I don't remember what I was thinking when I requested an advanced reader's copy of The Sleepwalker's Guide to Dancing. I know when it showed up in the mail, however, I was wondering why I had wanted this book in the first place. The premise and the cover no longer enticed me. I set it aside and put off reading it until the last minute. I believe the fates must have been looking out for me when I originally requested this book because it was great.
One of my concerns was that this was going to be yet another story of the Indian diaspora in America. That's a great story and all, but it's been played out. There are certainly elements of that story here, but they're minor and it's not the focus. The Sleepwalker's Guide to Dancing is a delightfully-written story of career, family, and destiny—all those things that make people love Star Wars. Seriously, people should be standing in line to read this book. The prose is fantastic. The story remains interesting and poignant through all its 500 pages. It's wonderful, and it does so much. Mira Jacob goes back and forth between places and time, and she does so without a hiccup. There are so many subplots going on, yet they all fit together and are not only terrific in their own right, but relevant to the larger story. It flows so seamlessly that you have to applaud the author and her editors. The characters are detailed. The dialogue is witty. The story itself has moments of humor and heartbreak. I really enjoyed this book.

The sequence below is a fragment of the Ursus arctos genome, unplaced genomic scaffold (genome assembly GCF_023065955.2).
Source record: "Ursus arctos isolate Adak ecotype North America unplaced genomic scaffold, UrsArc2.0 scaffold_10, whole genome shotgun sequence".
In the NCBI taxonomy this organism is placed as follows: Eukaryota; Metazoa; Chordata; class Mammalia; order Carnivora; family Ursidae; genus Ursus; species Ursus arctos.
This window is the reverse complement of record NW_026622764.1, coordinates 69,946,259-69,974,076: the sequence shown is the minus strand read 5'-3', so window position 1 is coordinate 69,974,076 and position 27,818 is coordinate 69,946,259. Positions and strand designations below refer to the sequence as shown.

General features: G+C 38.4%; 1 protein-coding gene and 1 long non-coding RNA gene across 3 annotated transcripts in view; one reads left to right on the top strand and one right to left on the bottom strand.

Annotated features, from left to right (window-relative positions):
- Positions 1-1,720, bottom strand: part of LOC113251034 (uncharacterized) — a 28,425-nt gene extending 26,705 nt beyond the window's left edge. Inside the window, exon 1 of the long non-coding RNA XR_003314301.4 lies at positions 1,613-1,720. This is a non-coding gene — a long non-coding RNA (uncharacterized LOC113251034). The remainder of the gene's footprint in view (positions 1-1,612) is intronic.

The biggest problem I foresee this novel facing is that it is being published in a year with so many great novels. If it doesn't get the right publicity, doesn't hit the target audience, doesn't attract enough prepub attention, this debut may be ignored on the lists of the year's best. I'm here to make sure that doesn't happen. Take note, this is one of the most compelling, breathtaking, and lyrical books to be published this year. It's full of life. Put it on your to-read list now and if you want to thank me, you can do so later.